Water and energy are inextricably linked. It takes large volumes of water to produce energy and significant amounts of low-cost energy to treat and distribute water.
But the planning and management of these fundamental resources have historically been done independently of one another.
A Sandia National Laboratories research team is attempting to remedy the situation by developing interactive computer modeling tools that integrate the two for planning and management purposes.
“Our model will allow energy and water producers, resource managers, regulators, and decision makers to look at the different tradeoffs of water use and energy production caused by uncertainties in population, energy demand, climate, and the economy,” says Vince Tidwell, principal investigator.
Specifically, the model will help answer questions dealing with possible energy and water shortfall scenarios for particular regions; tradeoffs between alternate energy futures to meet projected shortfalls; tradeoffs between alternate water allocation schemes; economic and environmental consequences of these alternative futures; and potential consequences of alternative energy, environmental, and/or water policies.
The research is in its second year of three-year funding through Sandia’s internal Laboratory Directed Research and Development (LDRD) program.
Sandia is a National Nuclear Security Administration (NNSA) laboratory.
The idea for the modeling program grew out of the Energy-Water Roadmap Development exercise conducted by Sandia and several other entities that addressed major energy- and water-related issues facing the country. The roadmap, which is under review by the Department of Energy, shows that energy and water utilities usually don’t work together to resolve joint issues. This lack of coordination could lead to inefficiencies, conflict, and unnecessary stress on natural resources and the environment.
Tidwell says that currently, electrical power generation requires about 140 billion gallons of water per day, accounting for more than 40 percent of all freshwater withdrawals in the nation. That means thermoelectric generation withdrawals alone are almost equal to those for irrigated agriculture. However unlike agriculture, only a small fraction of the water withdrawn for power production is actually consumed (3.3 billion gallons per day). Nevertheless, withdrawals taken from waterways and aquifers can lead to overdraft conditions while return flows represent a source of thermal pollution.
With power demands expected to increase 30 percent by 2025, Vince questions where the water is going to come from to accommodate new power generation. Related to this is the fact that much of the growth in the US is occurring in the Southwest, a region that already has limited water.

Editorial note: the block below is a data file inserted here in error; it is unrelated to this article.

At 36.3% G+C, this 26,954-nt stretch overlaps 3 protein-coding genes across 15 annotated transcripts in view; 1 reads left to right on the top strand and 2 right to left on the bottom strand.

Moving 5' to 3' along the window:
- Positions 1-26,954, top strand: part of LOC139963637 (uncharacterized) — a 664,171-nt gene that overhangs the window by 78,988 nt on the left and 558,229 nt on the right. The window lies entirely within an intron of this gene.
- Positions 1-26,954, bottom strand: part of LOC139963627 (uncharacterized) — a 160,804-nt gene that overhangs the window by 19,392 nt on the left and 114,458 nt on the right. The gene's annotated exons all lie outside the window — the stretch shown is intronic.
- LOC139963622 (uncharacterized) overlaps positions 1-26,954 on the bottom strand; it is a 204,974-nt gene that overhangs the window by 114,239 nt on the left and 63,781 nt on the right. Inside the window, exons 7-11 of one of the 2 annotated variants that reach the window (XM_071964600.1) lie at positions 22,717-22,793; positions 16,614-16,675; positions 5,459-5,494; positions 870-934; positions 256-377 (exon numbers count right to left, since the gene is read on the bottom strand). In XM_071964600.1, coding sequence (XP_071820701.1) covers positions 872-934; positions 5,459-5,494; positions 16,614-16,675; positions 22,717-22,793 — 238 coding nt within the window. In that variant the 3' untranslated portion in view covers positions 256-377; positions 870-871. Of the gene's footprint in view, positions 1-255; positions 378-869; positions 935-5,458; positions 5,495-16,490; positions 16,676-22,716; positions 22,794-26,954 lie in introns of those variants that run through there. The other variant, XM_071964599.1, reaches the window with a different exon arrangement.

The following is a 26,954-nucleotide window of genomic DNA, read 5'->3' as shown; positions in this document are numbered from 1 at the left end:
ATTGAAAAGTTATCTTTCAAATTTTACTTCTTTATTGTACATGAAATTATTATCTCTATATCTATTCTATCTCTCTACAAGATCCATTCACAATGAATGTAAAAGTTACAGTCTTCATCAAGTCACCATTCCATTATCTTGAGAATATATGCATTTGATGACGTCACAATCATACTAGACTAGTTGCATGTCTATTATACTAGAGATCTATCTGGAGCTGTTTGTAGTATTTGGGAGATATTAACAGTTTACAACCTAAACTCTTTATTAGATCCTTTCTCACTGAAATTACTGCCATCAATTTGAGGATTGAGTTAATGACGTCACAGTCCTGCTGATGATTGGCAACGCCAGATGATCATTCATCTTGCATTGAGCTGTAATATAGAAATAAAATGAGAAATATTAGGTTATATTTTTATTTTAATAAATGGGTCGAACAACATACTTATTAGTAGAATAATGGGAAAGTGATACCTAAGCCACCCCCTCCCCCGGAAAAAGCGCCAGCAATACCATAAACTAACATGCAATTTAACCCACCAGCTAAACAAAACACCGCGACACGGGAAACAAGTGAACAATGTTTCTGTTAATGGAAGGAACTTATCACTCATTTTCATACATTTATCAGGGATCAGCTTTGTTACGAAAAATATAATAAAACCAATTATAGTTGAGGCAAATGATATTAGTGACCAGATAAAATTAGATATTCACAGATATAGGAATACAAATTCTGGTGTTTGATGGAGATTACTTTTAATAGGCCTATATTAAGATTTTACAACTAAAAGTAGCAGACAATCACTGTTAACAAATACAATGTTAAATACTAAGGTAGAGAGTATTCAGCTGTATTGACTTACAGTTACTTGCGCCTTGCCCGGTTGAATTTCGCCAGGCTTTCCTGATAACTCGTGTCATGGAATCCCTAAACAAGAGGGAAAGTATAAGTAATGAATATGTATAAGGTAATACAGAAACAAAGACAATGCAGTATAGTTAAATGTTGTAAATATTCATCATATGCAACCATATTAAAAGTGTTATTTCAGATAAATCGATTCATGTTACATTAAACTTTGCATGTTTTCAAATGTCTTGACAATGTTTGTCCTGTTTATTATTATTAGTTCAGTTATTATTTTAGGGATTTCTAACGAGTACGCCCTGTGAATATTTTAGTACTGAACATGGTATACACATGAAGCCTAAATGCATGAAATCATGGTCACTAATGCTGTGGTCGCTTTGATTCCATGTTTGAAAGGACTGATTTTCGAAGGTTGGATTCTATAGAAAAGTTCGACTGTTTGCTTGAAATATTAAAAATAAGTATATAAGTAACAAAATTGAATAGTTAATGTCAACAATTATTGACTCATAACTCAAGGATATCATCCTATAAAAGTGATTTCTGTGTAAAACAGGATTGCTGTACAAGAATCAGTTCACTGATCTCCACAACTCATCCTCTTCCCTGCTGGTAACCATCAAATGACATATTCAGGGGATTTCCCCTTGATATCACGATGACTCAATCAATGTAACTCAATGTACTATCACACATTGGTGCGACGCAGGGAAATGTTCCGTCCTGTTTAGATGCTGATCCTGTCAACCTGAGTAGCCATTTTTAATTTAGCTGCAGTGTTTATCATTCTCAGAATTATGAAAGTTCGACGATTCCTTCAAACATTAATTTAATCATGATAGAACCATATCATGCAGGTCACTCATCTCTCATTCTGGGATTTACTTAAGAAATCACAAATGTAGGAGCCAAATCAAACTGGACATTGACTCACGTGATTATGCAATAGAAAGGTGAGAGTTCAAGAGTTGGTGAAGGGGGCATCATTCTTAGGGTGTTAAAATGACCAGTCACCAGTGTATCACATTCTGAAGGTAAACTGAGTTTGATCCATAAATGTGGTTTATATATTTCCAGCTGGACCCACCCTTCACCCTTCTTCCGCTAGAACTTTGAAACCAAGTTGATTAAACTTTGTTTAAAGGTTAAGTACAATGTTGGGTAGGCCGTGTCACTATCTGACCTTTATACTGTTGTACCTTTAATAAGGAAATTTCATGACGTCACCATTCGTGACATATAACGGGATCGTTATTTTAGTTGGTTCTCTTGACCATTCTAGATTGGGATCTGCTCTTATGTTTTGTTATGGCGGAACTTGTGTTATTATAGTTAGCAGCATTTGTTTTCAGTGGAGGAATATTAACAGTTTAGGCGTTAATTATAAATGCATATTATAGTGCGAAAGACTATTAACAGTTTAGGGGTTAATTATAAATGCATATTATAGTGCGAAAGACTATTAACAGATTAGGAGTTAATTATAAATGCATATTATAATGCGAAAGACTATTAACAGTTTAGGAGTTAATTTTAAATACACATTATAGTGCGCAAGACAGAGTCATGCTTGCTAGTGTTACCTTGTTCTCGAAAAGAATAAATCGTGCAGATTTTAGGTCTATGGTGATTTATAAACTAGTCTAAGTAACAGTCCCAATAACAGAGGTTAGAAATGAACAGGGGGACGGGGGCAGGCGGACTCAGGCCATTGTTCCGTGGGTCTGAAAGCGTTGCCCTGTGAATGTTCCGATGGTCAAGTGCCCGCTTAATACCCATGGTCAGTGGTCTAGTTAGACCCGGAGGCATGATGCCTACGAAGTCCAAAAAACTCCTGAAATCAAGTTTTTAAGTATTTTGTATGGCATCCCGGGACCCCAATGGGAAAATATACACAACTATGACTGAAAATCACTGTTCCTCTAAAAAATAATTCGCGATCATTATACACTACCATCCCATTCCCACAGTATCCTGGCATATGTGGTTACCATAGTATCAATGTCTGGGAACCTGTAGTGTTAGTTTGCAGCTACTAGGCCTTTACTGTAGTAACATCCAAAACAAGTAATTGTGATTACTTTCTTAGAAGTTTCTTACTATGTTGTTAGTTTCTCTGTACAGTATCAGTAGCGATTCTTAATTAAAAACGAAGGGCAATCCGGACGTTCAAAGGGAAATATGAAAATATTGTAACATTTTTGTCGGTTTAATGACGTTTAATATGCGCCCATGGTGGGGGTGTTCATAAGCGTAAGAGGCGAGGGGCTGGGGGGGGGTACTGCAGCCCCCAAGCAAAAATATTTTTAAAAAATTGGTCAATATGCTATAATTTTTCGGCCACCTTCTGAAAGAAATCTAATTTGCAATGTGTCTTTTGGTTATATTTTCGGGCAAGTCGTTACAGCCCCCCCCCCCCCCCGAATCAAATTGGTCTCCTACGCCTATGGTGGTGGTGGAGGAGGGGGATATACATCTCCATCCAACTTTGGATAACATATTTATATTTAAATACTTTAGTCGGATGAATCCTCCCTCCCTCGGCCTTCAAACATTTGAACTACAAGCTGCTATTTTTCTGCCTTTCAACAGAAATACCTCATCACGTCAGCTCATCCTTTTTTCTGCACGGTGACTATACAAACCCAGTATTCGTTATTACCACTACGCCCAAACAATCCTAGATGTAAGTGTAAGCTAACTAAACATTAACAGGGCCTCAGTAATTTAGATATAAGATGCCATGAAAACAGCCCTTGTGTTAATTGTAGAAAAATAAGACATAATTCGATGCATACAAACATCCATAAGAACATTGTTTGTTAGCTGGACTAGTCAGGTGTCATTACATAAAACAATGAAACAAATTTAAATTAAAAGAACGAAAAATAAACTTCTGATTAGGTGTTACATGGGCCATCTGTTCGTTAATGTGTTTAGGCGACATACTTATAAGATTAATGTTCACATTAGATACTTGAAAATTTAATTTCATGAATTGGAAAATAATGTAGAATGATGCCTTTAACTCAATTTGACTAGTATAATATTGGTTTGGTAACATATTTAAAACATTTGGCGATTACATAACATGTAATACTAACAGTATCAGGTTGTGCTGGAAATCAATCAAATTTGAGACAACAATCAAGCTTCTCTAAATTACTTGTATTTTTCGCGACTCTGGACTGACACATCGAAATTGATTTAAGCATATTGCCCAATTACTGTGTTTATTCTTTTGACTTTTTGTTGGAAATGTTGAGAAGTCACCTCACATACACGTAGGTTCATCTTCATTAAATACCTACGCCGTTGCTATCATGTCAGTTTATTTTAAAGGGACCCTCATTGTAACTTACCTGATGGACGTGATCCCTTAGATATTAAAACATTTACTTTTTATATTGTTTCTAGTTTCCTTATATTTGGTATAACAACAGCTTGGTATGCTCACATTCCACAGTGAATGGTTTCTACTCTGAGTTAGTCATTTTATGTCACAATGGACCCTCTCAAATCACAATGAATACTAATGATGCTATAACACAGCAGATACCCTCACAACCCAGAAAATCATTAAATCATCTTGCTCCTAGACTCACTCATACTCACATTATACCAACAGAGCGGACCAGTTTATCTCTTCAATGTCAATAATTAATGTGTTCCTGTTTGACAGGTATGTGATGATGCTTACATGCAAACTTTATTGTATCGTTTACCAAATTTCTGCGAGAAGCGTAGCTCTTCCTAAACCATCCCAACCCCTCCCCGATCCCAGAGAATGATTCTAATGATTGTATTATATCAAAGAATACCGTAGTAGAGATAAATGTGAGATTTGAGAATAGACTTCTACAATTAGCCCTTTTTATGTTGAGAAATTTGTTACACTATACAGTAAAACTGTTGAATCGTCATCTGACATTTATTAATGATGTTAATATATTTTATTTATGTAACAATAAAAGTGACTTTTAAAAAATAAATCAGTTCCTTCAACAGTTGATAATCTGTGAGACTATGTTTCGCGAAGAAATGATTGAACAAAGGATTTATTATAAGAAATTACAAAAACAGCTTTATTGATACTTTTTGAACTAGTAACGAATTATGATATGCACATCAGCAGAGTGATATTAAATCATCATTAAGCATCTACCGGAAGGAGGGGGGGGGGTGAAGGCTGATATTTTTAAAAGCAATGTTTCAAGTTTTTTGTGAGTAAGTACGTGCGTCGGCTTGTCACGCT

Sandia’s computer modeling initiative — drawn on the Labs’ expertise in energy, water, and optimization — might provide some answers to these types of complex issues.
In developing the water-energy model, Tidwell says, the researchers face three problems — the coupling of complex systems, integration of processes over disparate time and length scales, and the analysis and optimization of simulation results.
Concurrent with the energy-water modeling, the research team will put together an optimization toolbox that will assist in data analysis. Specifically, optimization will be used to help in the siting of power plants, balancing the energy portfolio (e.g., fossil, nuclear, renewables) to keep pace with growing power demands, and decisions concerning when to build the next power plant. Such decisions might consider cost, availability of water, availability of fuels, access to transmission lines, and greenhouse gas emissions.
“Users will be able to run hundreds of scenarios and see the effects in graphs and tables of their water and energy choices a year from now or decades away,” Tidwell says.
The model, which will run on a standard PC, uses readily available software and provides rapid feedback.
Sandia researcher Len Malczynski, who is doing energy modeling, says the team is now compiling data to go into the program. The model will allow users to tailor their investigations to meet specific needs. For example, they can get results on energy and water scenarios at the national, state, or local levels and will be able to look at specific watersheds. This would be particularly helpful in determining water-energy trends in states like New Mexico where most of the power is generated at in-state plants but used by people from out of state.
“Energy data is provided by DOE, and water information is coming from different agencies,” says Peter Kobos, who is also doing energy modeling at Sandia. “The challenge will be to have enough data to tell a story. We think we do. If not, we’ll identify gaps and address them as the project progresses.”
When the project is completed, the researchers expect the model will be available to water and energy utilities, regulators, and decision makers.